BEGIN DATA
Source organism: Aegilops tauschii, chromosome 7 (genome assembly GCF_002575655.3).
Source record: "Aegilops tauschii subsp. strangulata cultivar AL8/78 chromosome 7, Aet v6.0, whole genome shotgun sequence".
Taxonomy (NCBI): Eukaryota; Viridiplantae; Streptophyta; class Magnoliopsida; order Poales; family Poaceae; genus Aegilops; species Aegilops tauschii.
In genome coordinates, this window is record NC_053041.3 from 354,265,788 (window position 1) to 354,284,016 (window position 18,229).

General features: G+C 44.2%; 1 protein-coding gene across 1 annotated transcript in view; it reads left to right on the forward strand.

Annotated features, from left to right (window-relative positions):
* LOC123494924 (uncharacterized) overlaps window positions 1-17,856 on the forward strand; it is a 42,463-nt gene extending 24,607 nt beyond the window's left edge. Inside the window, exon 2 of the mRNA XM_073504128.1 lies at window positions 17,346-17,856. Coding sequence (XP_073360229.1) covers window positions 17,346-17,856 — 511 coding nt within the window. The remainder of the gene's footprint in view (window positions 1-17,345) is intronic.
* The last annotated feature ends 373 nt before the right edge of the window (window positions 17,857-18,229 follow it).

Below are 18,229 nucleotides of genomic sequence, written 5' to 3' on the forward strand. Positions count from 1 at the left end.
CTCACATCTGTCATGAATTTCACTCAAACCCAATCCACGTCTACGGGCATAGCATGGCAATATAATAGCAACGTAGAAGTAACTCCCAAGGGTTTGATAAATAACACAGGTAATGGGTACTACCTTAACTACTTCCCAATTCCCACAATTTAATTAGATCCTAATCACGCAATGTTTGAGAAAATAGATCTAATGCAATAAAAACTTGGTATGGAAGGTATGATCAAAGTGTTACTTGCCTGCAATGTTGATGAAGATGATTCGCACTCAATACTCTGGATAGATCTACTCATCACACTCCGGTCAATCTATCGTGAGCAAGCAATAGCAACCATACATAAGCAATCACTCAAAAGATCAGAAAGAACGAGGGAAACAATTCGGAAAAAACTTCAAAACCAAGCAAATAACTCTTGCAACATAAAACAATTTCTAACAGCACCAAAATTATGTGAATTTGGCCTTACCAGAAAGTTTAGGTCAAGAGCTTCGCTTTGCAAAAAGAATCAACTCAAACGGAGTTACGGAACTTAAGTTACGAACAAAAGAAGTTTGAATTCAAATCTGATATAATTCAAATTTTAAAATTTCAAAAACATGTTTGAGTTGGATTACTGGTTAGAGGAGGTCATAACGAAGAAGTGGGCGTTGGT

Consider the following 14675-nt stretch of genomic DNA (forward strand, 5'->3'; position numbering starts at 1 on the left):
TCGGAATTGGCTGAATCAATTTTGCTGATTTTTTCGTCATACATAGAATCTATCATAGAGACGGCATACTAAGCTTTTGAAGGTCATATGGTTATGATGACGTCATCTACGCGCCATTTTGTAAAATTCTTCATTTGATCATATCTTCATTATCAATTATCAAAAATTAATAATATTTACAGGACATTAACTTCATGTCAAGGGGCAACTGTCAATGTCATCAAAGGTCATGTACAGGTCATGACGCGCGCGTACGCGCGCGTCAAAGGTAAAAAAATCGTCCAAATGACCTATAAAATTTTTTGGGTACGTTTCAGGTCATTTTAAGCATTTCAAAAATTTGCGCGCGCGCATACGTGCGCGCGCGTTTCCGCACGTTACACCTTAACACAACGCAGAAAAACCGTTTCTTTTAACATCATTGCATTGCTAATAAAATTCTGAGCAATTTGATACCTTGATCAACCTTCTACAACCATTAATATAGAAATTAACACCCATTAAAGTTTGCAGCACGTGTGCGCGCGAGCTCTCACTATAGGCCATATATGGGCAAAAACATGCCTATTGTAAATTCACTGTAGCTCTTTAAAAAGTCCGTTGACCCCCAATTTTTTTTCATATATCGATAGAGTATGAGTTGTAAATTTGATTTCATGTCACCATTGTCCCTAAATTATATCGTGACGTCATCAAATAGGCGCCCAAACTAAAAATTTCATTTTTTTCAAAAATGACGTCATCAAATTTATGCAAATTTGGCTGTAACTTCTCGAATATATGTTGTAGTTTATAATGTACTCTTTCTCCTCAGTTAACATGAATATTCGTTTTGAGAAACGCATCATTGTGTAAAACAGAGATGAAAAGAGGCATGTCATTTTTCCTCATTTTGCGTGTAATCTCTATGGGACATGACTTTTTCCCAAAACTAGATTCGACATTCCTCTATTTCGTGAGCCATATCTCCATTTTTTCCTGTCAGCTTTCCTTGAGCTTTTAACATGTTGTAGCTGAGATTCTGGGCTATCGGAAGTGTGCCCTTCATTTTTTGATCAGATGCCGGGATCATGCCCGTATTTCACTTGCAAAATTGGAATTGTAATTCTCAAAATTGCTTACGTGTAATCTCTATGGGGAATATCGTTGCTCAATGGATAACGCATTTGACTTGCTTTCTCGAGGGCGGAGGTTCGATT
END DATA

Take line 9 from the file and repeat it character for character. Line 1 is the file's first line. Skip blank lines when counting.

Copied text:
Below are 18,229 nucleotides of genomic sequence, written 5' to 3' on the forward strand. Positions count from 1 at the left end.